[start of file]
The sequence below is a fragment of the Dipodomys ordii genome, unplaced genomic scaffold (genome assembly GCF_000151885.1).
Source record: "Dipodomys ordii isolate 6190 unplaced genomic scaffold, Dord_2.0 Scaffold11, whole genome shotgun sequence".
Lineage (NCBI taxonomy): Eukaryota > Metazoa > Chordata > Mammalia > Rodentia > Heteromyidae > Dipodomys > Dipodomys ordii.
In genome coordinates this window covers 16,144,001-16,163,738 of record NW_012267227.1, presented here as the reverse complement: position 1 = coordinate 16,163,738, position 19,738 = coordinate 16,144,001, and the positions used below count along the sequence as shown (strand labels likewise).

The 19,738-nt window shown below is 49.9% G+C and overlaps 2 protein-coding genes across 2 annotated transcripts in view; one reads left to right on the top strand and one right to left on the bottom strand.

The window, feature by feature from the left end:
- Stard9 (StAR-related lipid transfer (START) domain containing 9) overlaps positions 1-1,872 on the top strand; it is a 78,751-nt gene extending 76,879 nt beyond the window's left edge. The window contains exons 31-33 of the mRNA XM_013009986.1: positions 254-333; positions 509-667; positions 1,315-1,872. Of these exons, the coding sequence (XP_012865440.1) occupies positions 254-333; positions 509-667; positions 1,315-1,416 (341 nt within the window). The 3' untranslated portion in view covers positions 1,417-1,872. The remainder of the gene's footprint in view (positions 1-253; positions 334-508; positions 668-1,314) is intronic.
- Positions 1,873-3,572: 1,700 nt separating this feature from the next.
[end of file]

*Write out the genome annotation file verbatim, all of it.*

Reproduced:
The sequence below is a fragment of the Dipodomys ordii genome, unplaced genomic scaffold (genome assembly GCF_000151885.1).
Source record: "Dipodomys ordii isolate 6190 unplaced genomic scaffold, Dord_2.0 Scaffold11, whole genome shotgun sequence".
Lineage (NCBI taxonomy): Eukaryota > Metazoa > Chordata > Mammalia > Rodentia > Heteromyidae > Dipodomys > Dipodomys ordii.
In genome coordinates this window covers 16,144,001-16,163,738 of record NW_012267227.1, presented here as the reverse complement: position 1 = coordinate 16,163,738, position 19,738 = coordinate 16,144,001, and the positions used below count along the sequence as shown (strand labels likewise).

The 19,738-nt window shown below is 49.9% G+C and overlaps 2 protein-coding genes across 2 annotated transcripts in view; one reads left to right on the top strand and one right to left on the bottom strand.

The window, feature by feature from the left end:
- Stard9 (StAR-related lipid transfer (START) domain containing 9) overlaps positions 1-1,872 on the top strand; it is a 78,751-nt gene extending 76,879 nt beyond the window's left edge. The window contains exons 31-33 of the mRNA XM_013009986.1: positions 254-333; positions 509-667; positions 1,315-1,872. Of these exons, the coding sequence (XP_012865440.1) occupies positions 254-333; positions 509-667; positions 1,315-1,416 (341 nt within the window). The 3' untranslated portion in view covers positions 1,417-1,872. The remainder of the gene's footprint in view (positions 1-253; positions 334-508; positions 668-1,314) is intronic.
- Positions 1,873-3,572: 1,700 nt separating this feature from the next.